Finding Time To Read When There's No Time To Read

To acquire the habit of reading is to construct for yourself a refuge from almost all the miseries of life. —W. Somerset Maugham

If you don't have time to read a book, you probably don't have much time to read this post, so I'll keep it short. Much to my reading dismay, I've found I have less time than ever to spend between the pages of a good book lately. Clearly, this is a problem for a girl trying to write a blog about books. It's an even bigger problem when said girl considers reading a refuge. Let's just say my crankiness rises as my reading time diminishes. In a nutshell: "If mama ain't reading, ain't nobody happy."

For the sake of my own sanity and my family's, I've had to get creative. Here are a few tricks I've found to be tried and true.


Hear me out on this one, even if Tracy, the purist, won't. I'm an ardent fan of listening to books. I wouldn't be able to read half as many as I do if I wasn't a listener. I listen when I walk my dog, work in the yard, clean my house, run errands, or wake up in the night and can't go back to sleep. It can make even the most mundane task a glorious escape. I find I actually look forward to cleaning the garage (one of my least favorite jobs) if I have a good book to listen to. And road trips? Give me a good book and I will happily drive for hours. You just have to watch me closely as I've been known to miss exits or entire towns when engrossed in a good story. For a list of some of my favorite listens, check out our bookshelf.


Stephen King wrote, "I take a book with me everywhere I go, and find there are all sorts of opportunities to dip in. The trick is to train yourself to read in small sips as well as long swallows." These past few weeks I put this idea to the test with great results. I found time to read waiting in the carpool line and a solid hour at the hair salon while my son Ben got his hair cut (it helps that his thick, luscious locks take five-ever to tame). The bonus of keeping a book with me? Besides finding time to read I didn't know I had, I found that as I reached for a book rather than my phone, I avoided the time-sucking vacuum of social media (good) and spent less time reading the news (even's depressing anyway).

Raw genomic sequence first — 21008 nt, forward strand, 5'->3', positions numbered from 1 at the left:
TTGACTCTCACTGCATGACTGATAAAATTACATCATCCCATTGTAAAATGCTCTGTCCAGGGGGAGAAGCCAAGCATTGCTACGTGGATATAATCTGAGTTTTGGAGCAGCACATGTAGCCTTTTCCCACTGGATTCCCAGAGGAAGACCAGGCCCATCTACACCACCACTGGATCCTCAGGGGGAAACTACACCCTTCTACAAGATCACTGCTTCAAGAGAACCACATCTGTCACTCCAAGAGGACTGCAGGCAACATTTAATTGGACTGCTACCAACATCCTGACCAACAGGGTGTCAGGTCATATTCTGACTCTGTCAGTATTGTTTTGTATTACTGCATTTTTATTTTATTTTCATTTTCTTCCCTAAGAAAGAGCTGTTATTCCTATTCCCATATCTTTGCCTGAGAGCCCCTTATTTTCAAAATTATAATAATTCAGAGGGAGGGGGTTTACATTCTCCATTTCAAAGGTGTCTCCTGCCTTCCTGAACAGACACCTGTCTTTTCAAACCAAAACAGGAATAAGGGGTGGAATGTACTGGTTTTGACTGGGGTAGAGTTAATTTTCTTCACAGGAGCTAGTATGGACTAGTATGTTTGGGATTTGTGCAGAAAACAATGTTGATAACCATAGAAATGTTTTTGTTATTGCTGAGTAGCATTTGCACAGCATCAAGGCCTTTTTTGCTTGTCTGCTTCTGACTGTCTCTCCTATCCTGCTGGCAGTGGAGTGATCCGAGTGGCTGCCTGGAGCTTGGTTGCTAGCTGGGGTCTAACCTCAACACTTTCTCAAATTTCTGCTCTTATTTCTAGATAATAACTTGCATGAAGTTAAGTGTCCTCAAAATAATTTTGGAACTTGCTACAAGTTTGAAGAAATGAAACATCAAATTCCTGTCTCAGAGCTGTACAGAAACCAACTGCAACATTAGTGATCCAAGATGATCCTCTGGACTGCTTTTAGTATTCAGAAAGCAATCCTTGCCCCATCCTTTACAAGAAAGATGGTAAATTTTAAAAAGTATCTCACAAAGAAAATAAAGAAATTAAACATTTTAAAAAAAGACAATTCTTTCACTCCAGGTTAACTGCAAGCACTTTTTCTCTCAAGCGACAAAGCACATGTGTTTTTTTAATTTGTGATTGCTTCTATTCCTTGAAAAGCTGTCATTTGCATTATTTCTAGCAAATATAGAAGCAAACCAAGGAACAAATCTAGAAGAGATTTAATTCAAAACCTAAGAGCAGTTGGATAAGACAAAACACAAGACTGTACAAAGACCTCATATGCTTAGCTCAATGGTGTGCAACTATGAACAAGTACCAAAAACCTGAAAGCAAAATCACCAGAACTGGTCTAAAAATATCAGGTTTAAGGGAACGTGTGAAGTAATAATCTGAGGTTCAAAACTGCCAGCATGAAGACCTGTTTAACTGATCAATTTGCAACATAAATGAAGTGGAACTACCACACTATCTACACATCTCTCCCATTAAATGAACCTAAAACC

I've been doing this my whole life. Some like to fall asleep to the television, I'll take a book any day...or night. I try to read every night, even if I can only make it a few pages before the book is falling out of my hands. This is just one more thing Tracy and I have in common with our imaginary BFF, Anna Quindlen:

I remember the first year after my second child was born, what I can remember of it at all, as a year of disarray, of overturned glasses of milk, of toys on the floor, of hours from sunrise to sunset that were horribly busy but filled with what, at the end of the day, seemed like absolutely nothing at all. What saved my sanity were books. What saved my sanity was disappearing, if only for fifteen minutes before I inevitably began to nod off in bed, into the dark and placid English rooms of Anita Brookner's newest novel, into the convoluted plots of Elmore Leonard's latest thriller, into one of my old favorites, Breakfast at Tiffany's, Goodbye,...Wuthering Heights. The romantic ramblings of Heathcliff make a piquant counterpoint to dirty diapers, that's for sure. And as it was for me when I was young and surrounded by siblings, as it is today when I am surrounded by children, reading continues to provide an escape from a crowded house into an imaginary room of one's own.

Posted by Rachel